A Closer Look at States’ Insulin Price Regulations

Earlier this month, Colorado signed into law a measure that caps total out-of-pocket spending on insulin for all diabetic patients. Under the bill, patients will pay no more than $100 for a month’s insulin supply. List prices for insulin have risen rapidly in recent years, and the average out-of-pocket cost of a full-year supply of insulin reached $613 for a privately insured patient and $1,288 for an uninsured patient, according to a Commonwealth Fund study based on Medical Expenditure Panel Survey from 2014 to 2017. To address the cost burden for diabetics, at least 17 states have implemented some type of monthly copayment cap for insulin. In addition, 46 states and the District of Columbia have insurance mandates related to diabetes coverage.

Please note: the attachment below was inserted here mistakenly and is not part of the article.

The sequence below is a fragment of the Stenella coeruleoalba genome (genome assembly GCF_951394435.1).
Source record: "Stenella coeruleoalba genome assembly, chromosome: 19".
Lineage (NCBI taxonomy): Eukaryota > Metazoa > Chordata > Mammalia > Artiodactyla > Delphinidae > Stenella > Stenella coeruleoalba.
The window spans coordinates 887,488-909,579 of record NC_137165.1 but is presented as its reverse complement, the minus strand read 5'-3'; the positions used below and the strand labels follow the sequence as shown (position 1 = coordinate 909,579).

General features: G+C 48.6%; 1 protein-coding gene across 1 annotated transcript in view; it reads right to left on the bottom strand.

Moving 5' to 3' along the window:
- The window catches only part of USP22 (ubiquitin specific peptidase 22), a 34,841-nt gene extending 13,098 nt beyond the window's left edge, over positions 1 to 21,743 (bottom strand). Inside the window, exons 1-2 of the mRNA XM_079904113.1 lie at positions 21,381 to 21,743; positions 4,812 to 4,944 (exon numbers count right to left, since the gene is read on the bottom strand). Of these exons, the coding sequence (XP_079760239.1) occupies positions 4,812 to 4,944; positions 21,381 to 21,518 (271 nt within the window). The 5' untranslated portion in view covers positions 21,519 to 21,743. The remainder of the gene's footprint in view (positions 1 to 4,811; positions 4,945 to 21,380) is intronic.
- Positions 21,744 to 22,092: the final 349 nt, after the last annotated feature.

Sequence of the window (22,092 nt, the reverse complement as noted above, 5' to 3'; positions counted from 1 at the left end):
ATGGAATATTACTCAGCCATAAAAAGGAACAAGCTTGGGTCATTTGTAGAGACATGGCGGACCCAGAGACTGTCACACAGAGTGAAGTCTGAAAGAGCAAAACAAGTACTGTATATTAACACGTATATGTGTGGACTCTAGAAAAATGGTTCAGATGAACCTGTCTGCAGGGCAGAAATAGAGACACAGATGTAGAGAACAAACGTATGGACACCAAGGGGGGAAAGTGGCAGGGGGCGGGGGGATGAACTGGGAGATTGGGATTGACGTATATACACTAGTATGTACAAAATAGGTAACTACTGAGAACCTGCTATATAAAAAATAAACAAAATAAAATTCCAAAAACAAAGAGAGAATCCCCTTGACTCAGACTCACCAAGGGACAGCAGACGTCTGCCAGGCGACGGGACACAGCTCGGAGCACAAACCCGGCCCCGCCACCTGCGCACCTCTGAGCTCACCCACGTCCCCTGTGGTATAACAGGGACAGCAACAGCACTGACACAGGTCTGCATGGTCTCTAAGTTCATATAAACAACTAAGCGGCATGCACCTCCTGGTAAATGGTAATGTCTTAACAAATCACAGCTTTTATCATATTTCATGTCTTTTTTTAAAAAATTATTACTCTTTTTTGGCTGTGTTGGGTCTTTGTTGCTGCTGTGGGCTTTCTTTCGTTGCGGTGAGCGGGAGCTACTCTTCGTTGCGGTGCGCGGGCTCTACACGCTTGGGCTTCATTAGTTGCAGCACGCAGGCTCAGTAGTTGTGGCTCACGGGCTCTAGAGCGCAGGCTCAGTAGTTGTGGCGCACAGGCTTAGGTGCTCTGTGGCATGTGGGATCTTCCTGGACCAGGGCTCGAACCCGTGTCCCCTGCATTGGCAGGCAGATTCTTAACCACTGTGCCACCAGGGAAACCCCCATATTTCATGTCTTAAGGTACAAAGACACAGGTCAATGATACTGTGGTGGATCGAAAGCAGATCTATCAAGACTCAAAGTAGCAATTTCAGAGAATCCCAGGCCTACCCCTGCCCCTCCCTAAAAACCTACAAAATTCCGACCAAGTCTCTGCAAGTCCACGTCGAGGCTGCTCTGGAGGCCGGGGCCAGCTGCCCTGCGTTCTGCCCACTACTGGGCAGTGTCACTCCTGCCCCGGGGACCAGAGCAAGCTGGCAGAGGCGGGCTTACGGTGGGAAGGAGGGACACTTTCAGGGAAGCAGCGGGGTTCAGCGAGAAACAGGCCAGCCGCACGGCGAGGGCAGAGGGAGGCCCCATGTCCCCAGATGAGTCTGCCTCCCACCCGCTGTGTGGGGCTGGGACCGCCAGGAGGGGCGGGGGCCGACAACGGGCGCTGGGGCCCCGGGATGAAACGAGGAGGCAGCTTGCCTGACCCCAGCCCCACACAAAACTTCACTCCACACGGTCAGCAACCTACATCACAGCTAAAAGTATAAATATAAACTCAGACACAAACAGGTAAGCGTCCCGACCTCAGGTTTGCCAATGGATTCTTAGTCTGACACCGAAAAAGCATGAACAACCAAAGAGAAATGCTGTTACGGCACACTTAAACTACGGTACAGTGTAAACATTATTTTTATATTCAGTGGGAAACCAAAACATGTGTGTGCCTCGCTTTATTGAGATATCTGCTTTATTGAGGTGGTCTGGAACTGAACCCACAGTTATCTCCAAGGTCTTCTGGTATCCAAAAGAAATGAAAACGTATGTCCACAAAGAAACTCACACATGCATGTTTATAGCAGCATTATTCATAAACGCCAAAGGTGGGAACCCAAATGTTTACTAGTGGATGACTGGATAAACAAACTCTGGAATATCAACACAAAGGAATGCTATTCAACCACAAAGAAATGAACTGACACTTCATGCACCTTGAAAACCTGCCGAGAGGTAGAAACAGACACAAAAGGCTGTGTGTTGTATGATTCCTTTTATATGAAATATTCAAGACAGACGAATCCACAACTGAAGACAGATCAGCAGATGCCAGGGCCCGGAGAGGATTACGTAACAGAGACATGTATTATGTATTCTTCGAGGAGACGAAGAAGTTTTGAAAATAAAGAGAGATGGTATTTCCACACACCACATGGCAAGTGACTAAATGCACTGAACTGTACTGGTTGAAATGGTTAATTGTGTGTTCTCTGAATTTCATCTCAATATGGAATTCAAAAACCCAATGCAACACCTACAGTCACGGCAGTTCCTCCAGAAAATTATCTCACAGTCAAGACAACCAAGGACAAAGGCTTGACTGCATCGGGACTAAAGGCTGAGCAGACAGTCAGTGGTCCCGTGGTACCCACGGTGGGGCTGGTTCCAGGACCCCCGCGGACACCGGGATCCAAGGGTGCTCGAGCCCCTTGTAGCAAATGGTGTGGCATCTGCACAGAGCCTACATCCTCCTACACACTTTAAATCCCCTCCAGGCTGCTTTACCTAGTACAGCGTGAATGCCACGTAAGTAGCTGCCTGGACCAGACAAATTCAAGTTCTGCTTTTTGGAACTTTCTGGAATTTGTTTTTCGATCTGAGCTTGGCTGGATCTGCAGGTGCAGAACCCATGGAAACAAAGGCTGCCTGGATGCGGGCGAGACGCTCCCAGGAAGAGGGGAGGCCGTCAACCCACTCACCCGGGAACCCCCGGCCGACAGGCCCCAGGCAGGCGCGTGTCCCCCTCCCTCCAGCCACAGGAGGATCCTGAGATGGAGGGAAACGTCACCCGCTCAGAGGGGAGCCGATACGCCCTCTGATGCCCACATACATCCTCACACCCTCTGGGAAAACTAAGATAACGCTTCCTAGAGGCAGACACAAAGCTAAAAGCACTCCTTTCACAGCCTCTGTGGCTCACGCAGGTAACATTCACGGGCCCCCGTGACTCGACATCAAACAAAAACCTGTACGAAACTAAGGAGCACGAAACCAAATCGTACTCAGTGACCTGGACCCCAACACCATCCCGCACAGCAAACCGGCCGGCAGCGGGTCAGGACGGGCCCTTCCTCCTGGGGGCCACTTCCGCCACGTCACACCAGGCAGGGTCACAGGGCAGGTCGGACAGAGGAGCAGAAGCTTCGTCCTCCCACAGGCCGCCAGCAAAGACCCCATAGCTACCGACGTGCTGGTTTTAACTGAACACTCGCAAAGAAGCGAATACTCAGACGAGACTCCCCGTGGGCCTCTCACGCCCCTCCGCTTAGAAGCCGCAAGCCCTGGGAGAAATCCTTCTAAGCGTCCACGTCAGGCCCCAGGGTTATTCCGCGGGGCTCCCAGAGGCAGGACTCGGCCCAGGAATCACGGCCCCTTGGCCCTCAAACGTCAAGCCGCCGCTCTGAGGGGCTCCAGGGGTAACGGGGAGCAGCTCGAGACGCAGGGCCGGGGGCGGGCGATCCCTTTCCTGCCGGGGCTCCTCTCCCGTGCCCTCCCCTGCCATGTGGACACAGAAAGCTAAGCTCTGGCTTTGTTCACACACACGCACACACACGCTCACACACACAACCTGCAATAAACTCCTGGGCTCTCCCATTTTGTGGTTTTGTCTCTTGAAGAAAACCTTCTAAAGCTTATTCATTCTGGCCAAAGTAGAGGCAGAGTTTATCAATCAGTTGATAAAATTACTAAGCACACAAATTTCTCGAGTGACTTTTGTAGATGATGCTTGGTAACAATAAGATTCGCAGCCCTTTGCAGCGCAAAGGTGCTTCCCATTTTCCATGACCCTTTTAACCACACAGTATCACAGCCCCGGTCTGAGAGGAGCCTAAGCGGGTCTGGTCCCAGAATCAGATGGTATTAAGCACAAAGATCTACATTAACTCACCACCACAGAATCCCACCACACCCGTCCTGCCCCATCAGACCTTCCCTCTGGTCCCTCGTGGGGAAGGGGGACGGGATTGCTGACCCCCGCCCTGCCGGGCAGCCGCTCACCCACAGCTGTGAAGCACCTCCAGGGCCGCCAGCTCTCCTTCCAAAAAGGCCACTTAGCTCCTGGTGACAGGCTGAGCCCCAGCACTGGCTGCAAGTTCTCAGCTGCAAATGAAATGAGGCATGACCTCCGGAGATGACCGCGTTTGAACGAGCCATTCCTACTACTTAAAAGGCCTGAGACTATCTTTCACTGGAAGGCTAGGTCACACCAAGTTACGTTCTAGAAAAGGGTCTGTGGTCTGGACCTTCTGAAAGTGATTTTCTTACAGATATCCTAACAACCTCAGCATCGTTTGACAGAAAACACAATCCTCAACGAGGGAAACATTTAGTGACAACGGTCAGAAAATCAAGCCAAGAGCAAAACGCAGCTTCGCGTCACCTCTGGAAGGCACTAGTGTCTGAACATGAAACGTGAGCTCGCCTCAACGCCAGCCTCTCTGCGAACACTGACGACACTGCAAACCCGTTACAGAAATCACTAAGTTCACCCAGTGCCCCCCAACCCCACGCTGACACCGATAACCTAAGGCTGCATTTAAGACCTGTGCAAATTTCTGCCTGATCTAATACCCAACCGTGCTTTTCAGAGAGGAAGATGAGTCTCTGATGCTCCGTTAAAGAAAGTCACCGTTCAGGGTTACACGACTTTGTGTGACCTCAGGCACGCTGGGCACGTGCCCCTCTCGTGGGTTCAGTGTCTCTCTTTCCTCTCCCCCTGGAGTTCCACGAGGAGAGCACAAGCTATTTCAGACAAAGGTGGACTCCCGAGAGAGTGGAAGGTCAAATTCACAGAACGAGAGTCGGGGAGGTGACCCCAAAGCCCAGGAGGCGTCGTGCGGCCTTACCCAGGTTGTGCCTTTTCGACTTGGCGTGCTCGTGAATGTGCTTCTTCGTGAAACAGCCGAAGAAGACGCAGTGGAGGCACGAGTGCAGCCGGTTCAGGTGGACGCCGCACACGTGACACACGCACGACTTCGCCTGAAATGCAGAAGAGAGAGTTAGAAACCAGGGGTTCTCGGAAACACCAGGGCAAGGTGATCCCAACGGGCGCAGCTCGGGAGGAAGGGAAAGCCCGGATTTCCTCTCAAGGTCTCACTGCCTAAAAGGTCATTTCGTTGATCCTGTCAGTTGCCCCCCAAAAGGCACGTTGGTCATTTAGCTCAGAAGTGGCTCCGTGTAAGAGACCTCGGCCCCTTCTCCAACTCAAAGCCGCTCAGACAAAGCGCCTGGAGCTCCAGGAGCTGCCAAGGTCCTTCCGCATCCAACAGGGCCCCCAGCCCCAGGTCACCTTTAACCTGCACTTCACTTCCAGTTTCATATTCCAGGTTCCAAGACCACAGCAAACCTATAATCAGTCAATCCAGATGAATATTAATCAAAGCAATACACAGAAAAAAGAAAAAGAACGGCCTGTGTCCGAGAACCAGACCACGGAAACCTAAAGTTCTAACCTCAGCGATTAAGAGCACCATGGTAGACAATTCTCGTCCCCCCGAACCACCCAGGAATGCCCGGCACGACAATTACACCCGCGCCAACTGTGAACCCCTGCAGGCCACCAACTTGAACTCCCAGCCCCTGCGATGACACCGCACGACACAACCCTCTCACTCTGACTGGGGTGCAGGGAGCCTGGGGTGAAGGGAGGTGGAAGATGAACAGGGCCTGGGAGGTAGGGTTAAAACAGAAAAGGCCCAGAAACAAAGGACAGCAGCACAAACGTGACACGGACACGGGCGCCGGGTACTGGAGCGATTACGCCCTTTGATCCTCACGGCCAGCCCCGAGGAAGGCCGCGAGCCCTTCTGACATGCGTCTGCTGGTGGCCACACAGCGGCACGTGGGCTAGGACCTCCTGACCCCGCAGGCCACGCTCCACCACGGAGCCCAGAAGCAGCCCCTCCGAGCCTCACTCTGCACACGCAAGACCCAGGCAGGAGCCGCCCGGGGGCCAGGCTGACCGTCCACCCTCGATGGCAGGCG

NOTE: Regular insulin users are those with four or more prescriptions in a year.

SOURCES: “Diabetes State Mandates and Insulin Copayment Caps,” National Conference of State Legislatures, July 2021. Visit https://bit.ly/3f7Ml7l. “Not So Sweet: Insulin Affordability over Time,” The Commonwealth Fund, September 2020. Visit https://bit.ly/2Wv3X6S.

Jinghong Chen

Jinghong Chen Reporter

Jinghong produces infographics and data stories on health insurance and specialty pharmacy for AIS Health. She graduated from Missouri School of Journalism with a focus on data journalism and international reporting. Before joining AIS in 2018, she worked at WBEZ, Al Jazeera English and The New York Times Chinese.

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